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Yesterday, I was hiking/walking in one of my favorite places. In Autumn, the skies turn a brilliant shade of azure in Colorado, the sun feels warm and tingly rather than the penetrating death rays of summer, and the air is so clear, it seems you can just reach out and touch the mountains. The Peak had a heavy dusting of snow from a storm the previous day and against that sky makes for a dazzling western horizon.
As I was walking along, thoroughly enjoying my time out-of-doors, I began thinking about SAD - Seasonal Affective Disorder. I suffered from SAD for many years before moving to Colorado. I grew up in Michigan and underneath perpetually gray winter skies, gray slush in the streets, gray snow for weeks, grayness everywhere. I felt inundated by gray in winter.
I remember once in college, skipping all my classes one day off on a mission to find color. I was determined to find some color in all that gray. I roamed my little college town for hours before I began seeing hints of color here and there. And it was certainly a stretch to see even that.
Upon moving to Colorado in the mid 80’s, I recall the experience of suddenly realizing that here it was, in the middle of January, and I wasn’t even slightly depressed. I wondered why. I looked around me; it had just dumped a foot of snow the night before but the skies were brilliantly blue, the snow already melting off the streets (never any gray slush here), the Flatirons and foothills were sparkling with the new snow against the sky, and I realized it had to be the light. The light was why I wasn’t depressed. It was then I had another realization - I had suffered from SAD since a teenager and never even knew it.
So, just what is Seasonal Affective Disorder? Also known as Winter Depression, it is a biochemical imbalance in the hypothalamus due to the shortage of daylight hours and lack of sunlight in Winter. Also, melatonin secreted by the pineal gland in the brain has been linked to SAD. Symptoms generally begin in the Fall, peak in Winter, and resolve in the Spring. Some of the most common symptoms are oversleeping, fatigue, cravings for carbs and sweets, weight gain (hmm... how could that be?), depression, and loss of libido, among others. A weakened immune system is often seen in people suffering from SAD.
Alas and alack, as I am getting older, I have seen symptoms of SAD returning, even though I live where there is bright light in the Winter...until 4:00 in the afternoon when the sun falls behind the mountains and darkness descends. So what to do? I take light baths on warm sunny afternoons, but perhaps you live in a place where it is gray and cold. Full spectrum light helps, and there are many sources on light therapy and how to do it. Following the Blood Type Diet is crucial as well, being watchful of carbs and emphasizing beneficial meats, dairy, veggies and fruit. I notice my symptoms lessen with a high degree of compliance: very difficult around the holidays, I know. Maintaining your exercise program throughout the winter is equally as important as eating well, too.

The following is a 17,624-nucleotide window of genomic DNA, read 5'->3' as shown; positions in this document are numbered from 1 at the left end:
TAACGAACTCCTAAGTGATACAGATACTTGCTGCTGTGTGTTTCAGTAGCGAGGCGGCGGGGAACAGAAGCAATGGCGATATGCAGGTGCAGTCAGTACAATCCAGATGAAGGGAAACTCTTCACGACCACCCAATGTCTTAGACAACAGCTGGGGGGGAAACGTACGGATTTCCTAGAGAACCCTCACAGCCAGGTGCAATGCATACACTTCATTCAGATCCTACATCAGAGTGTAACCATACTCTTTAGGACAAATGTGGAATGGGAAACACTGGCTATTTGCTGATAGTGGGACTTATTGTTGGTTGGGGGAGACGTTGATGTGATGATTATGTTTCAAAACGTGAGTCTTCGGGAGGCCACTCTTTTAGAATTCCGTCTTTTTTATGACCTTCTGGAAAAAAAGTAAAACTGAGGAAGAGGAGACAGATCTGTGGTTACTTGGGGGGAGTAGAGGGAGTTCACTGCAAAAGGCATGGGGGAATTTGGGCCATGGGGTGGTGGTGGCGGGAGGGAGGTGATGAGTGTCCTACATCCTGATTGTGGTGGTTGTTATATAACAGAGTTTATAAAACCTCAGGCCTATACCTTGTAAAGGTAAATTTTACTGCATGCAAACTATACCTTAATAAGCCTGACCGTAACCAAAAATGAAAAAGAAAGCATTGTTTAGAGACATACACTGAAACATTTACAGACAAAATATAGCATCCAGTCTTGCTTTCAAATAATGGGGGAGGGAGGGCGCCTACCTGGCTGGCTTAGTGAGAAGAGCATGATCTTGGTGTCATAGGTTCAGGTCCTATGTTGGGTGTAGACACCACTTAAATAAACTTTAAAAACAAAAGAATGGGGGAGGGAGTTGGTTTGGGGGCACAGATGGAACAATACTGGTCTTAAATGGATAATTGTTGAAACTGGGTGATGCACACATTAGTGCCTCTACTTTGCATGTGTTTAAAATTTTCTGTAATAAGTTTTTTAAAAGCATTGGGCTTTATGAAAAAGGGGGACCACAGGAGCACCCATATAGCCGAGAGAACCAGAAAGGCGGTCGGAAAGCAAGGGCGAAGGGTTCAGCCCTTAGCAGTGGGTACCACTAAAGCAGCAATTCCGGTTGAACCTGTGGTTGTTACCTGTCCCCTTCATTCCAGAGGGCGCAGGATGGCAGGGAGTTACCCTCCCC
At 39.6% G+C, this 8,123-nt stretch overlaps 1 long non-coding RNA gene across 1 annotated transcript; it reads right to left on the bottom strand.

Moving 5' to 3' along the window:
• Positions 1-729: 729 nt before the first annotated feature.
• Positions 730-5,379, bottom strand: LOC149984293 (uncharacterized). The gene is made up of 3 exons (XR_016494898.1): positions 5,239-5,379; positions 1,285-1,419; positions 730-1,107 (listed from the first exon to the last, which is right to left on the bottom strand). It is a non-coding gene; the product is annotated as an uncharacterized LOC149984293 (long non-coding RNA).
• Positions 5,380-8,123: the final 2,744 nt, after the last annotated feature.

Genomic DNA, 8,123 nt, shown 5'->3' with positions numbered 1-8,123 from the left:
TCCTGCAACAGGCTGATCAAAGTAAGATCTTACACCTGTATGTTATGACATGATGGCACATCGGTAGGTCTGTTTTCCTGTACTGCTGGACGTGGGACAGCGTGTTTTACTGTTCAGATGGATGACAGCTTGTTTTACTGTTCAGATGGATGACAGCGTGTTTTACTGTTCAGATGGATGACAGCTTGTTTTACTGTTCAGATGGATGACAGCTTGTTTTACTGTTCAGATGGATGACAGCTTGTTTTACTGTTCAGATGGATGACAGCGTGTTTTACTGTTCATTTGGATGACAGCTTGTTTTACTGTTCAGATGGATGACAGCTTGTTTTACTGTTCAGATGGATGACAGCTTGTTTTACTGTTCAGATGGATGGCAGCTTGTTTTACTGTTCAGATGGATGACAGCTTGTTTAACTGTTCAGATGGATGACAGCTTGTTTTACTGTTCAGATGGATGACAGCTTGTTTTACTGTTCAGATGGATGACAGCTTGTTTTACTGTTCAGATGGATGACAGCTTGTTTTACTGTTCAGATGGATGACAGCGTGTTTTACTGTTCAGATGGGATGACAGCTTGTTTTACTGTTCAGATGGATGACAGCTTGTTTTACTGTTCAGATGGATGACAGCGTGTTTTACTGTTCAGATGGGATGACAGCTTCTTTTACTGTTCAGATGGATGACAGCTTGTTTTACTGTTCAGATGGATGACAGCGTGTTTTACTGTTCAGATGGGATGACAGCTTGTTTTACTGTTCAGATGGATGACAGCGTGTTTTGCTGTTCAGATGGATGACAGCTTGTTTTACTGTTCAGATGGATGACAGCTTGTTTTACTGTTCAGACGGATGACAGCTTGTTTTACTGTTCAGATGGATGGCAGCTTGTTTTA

But really, if I could name the number one mood elevator in my life it would be: creativity.
Harold, did she really say creativity?
Yes, yes I did.
Now, I know what many of you are thinking; you’re saying to yourself, “Well, I’m not at all creative” and you almost have yourself convinced of that too. Almost.
Creative doesn’t necessarily mean artistic. You can be creative in the way you prepare a meal, playful silliness with your child or spouse, the appreciation of a sunrise or a moving piece of music, dancing with abandon when no one is watching, belting out a torch song driving in the car, telling a loved one how much you enjoy their presence in your life. I have started taking my sketchbook along on my hikes and taking a few minutes to stop and do a few gesture drawings. Now, a visual artist I am not. But I do enjoy sketching, and drawing out in nature really helps me to see what I am seeing; I gain a greater understanding of it by taking the time to really observe. And let me tell you, my drawings are not anything I would ever show anybody. But, they help me keep my creative spirit alive.
So, I challenge you to find time in your life to express your own, unique self through your creativity. Even just 15 minutes a day will make a difference. If you are stumped for ideas, Nina Wise has a book called “A Big, New, Free, Happy, Unusual Life”. Ya gotta love a book with a title like that. She is a performance artist and teacher of improvisation, there are many exercises and info in the book to get you started.
Fifteen minutes a day. Are you with me?
I’m looking forward to feeling great all the way through the approaching dark season.
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